Figure 3. A graded approach to liposuction zones (Matarasso, 2010).


    When concomitant breast surgery is performed with an abdominoplasty, our practice is to operate on the breasts first. However, in our experience, the order does not necessarily matter as the breasts are anatomically distinct from the abdominoplasty flap pull, and closure does not affect intramammary fold position[27]. In addition, abdominoplasty is performed in the flexed position rendering it difficult to do additional surgery afterward.

    The procedure begins with incising the umbilicus while an assistant holds retraction with single hooks. Metzenbaum scissors are then used to free the umbilical stock from the abdominoplasty flap. Next, the superior marking is incised, and dissection is carried down to the fascia with a 20-blade scalpel. Monopolar cautery is then used to create a narrow tunnel up the xiphoid, preserving perforators from the epigastric arteries medially and intercostal arteries laterally [Figure 4]. Next, the table is flexed to ascertain that the upper flap meets the proposed inferior incision and, once confirmed, the inferior marking is made, and the pannus is excised with a 20-blade scalpel while an assistant achieves hemostasis with an insulated forceps and monopolar cautery. It is worth noting that the inferior incision is performed cautiously in massive weight loss patients as the large, asymmetric pannus and ptotic suprapubic fat can distort anatomy, bringing the spermatochord, lymphatic tissues, and vessels into the surgical field.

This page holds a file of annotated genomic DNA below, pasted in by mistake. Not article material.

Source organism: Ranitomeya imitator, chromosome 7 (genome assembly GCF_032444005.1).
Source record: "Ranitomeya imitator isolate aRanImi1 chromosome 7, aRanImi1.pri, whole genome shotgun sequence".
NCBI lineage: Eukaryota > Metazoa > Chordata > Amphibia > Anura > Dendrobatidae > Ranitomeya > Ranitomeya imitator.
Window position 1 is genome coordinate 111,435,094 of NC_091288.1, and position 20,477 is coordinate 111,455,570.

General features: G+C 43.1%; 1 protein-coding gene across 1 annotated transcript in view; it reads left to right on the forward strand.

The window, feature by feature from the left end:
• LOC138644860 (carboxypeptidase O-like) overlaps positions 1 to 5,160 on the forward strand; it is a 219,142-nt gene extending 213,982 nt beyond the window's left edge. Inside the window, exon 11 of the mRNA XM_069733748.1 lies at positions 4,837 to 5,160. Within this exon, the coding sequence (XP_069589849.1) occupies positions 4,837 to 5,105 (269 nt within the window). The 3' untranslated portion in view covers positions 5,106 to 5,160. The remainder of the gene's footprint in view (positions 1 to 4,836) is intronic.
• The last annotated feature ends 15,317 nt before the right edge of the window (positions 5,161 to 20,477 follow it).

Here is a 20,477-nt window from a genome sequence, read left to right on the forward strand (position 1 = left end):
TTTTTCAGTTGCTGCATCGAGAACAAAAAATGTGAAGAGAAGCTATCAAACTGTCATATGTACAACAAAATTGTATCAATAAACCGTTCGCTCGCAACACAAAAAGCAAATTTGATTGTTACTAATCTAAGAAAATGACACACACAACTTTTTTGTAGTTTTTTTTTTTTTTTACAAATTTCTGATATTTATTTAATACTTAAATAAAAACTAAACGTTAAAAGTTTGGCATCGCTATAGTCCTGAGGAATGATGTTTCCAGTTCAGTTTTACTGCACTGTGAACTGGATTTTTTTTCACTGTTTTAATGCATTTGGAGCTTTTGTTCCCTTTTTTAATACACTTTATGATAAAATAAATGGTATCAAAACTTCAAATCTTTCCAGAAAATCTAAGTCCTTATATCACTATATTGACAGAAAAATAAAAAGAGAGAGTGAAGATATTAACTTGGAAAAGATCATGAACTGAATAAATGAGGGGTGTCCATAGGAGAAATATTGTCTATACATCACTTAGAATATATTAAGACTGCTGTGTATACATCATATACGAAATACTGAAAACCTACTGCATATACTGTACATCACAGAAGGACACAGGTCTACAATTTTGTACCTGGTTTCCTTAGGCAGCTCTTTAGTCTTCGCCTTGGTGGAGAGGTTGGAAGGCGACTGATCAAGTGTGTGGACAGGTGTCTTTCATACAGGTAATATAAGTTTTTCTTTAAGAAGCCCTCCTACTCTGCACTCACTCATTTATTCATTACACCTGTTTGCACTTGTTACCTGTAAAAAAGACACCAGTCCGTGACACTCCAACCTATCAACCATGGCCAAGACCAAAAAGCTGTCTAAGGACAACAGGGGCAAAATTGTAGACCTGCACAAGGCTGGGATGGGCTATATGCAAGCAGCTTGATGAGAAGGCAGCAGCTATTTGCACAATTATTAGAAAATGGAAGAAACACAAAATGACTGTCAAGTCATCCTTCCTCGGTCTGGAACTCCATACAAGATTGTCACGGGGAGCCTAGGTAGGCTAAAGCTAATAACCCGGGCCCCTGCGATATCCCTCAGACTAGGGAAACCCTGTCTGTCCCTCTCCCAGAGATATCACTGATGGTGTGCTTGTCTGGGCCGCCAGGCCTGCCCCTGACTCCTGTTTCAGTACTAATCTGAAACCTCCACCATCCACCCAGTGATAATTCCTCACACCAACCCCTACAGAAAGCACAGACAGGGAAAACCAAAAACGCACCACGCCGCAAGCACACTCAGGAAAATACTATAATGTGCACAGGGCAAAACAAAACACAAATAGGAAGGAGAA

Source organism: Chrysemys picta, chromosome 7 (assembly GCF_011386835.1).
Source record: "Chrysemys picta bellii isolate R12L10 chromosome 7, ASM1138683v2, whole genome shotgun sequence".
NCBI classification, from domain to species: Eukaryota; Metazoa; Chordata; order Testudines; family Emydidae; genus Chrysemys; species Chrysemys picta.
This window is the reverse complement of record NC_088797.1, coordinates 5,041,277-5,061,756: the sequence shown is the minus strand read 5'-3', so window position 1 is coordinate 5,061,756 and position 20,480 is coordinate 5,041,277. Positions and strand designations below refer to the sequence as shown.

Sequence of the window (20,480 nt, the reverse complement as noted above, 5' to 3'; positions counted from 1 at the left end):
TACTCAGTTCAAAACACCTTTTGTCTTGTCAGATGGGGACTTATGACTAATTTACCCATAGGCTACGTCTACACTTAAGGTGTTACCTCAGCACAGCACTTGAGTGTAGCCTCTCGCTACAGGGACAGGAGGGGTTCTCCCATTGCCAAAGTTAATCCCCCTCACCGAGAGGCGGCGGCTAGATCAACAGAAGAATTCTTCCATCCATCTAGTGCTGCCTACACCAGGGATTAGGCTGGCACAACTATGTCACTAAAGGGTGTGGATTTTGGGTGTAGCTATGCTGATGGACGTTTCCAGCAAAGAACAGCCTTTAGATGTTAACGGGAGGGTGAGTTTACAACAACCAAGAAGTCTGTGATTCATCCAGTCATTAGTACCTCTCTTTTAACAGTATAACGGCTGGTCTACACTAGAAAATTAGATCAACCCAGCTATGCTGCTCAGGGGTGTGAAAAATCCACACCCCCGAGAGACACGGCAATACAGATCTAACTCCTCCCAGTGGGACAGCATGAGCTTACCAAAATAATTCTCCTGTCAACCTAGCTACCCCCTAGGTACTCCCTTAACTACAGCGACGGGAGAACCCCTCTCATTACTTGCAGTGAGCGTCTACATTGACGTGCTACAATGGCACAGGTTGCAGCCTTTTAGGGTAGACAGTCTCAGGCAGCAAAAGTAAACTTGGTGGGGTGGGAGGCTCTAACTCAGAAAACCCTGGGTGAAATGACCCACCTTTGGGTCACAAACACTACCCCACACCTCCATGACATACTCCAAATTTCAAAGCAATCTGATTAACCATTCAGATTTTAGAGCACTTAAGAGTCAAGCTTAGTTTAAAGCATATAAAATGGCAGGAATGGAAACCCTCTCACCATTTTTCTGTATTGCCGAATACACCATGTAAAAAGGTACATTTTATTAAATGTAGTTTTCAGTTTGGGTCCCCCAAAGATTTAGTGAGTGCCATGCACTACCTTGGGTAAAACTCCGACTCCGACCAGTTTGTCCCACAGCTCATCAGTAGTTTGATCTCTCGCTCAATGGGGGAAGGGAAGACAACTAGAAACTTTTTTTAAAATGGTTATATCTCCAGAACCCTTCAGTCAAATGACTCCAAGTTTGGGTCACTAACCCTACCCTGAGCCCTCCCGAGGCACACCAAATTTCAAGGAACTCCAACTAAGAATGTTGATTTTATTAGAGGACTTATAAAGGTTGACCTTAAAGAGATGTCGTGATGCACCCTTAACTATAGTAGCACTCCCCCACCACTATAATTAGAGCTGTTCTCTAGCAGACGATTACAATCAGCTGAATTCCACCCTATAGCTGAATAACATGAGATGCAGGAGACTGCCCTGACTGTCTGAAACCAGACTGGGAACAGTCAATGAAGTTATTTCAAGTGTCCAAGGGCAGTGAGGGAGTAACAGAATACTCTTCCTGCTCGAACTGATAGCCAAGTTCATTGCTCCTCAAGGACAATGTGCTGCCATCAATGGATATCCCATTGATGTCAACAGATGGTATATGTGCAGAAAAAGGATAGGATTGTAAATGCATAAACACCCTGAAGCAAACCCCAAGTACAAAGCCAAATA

Figure 4. Huger zones of abdominoplasty flap vascularity (Matarasso, 2014).

    Following pannus removal, a plastic ocular conformer is sutured to the umbilical stock to facilitate easy retrieval following closure[28]. It is worth noting that palpating the ocular conformer is indicative of the vertical position of the umbilicus, but the surgeon’s original meridian dictates the horizontal position following closure.